Erin Hills, Wisconsin: Rickie Fowler refused to be downcast after his latest tilt at a maiden major fell flat at the US Open on Sunday.
The talented 28-year-old world No. 9 is seen as one of the leading lights of the next generation of young golfers in the global game, put in the same bracket as Dustin Johnson, Jason Day, Jordan Spieth and Rory McIlroy.
But while Johnson, Day, Spieth and McIlroy have already broken their major ducks, Fowler’s wait to lift one of golf’s big four championships goes on.
A level-par 72 in the final round at Erin Hills on Sunday was not enough to put Fowler in contention, leaving him tied for fifth with Bill Haas and Xander Schauffele on 10 under, six off the pace.
Fowler though was satisfied though after sealing his seventh top 10 finish in a major.
“I feel like golf-wise I’m playing at the highest level,” Fowler said.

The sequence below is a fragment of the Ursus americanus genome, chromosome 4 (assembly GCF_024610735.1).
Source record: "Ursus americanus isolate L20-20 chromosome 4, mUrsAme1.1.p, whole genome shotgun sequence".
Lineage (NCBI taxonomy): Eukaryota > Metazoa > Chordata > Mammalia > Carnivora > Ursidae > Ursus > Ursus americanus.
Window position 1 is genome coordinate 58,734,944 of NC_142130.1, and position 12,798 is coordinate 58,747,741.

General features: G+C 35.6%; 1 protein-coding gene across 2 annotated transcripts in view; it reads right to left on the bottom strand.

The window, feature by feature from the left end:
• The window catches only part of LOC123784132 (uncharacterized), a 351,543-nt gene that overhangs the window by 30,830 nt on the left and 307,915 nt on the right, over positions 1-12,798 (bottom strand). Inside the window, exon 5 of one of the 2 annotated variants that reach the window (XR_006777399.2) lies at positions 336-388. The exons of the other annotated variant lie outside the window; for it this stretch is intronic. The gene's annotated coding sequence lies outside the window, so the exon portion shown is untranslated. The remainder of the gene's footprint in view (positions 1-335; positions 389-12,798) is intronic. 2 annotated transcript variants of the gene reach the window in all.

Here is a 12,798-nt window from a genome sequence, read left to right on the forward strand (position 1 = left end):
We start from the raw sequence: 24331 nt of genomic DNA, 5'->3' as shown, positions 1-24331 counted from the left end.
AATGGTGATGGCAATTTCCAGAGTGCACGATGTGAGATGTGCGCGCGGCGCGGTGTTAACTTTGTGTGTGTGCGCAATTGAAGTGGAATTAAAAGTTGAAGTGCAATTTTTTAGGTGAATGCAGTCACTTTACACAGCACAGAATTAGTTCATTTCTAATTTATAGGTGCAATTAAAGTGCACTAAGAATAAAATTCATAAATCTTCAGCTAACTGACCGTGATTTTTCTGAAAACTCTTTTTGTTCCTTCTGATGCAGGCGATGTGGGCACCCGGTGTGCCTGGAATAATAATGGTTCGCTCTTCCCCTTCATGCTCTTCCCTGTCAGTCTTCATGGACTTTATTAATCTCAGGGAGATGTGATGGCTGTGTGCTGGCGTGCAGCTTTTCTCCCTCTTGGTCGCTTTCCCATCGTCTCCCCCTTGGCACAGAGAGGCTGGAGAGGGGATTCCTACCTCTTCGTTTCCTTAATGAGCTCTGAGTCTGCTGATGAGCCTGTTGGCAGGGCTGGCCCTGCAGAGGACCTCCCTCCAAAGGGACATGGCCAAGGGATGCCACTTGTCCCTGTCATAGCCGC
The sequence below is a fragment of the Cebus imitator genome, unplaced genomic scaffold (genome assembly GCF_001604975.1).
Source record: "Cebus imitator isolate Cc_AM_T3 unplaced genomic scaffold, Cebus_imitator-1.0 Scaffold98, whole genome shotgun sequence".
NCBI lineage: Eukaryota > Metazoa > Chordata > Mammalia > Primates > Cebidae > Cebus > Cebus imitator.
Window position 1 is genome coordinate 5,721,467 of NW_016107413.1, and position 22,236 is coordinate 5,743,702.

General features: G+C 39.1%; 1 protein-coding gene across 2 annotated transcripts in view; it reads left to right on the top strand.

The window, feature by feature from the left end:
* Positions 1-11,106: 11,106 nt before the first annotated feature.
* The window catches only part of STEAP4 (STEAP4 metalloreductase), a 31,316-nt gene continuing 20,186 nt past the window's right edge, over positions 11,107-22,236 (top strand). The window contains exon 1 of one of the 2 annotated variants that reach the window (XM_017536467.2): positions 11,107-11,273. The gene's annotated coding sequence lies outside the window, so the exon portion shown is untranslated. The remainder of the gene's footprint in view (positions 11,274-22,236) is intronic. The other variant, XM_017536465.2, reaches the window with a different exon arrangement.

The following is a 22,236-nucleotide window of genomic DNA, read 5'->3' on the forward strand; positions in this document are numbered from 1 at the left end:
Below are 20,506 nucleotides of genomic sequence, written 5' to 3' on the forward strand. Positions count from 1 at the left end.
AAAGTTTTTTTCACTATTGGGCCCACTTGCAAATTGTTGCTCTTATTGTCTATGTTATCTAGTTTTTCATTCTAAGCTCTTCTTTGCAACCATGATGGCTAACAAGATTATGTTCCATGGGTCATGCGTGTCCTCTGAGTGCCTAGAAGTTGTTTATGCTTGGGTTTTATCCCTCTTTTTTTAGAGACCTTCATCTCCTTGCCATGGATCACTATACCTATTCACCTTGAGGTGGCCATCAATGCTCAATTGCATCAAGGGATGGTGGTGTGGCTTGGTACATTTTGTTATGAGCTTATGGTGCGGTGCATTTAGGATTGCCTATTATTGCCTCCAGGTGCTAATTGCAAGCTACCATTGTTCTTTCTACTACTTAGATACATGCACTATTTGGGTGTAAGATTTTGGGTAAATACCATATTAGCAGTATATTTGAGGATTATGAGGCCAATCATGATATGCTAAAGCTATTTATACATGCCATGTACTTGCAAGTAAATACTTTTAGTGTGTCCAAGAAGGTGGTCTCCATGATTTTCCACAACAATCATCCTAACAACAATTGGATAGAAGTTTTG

“If you look at the negatives too much, you’re going to be stuck doing that the whole time.
“You have to measure success in different ways, not just by winning, just because that doesn’t happen a whole lot.
“You kind of have to say, ‘Hey, it’s a major.’
“Even though the scores were somewhat lower than a normal US Open, to finish in double digits, under par at a major championship, especially the Open, it was a good week.”
Fowler, meanwhile, said Koepka’s victory — the seventh major in a row won by a first-timer reflected well on the state of golf.
“I think it’s a great thing. You saw the leaderboard this weekend going into today, it’s a lot of new blood, young guys,” Fowler said.
“Kind of some of the younger crew is coming in. I’m not saying the older guys are out by any means, but I think we’re making our presence a little bit more known.”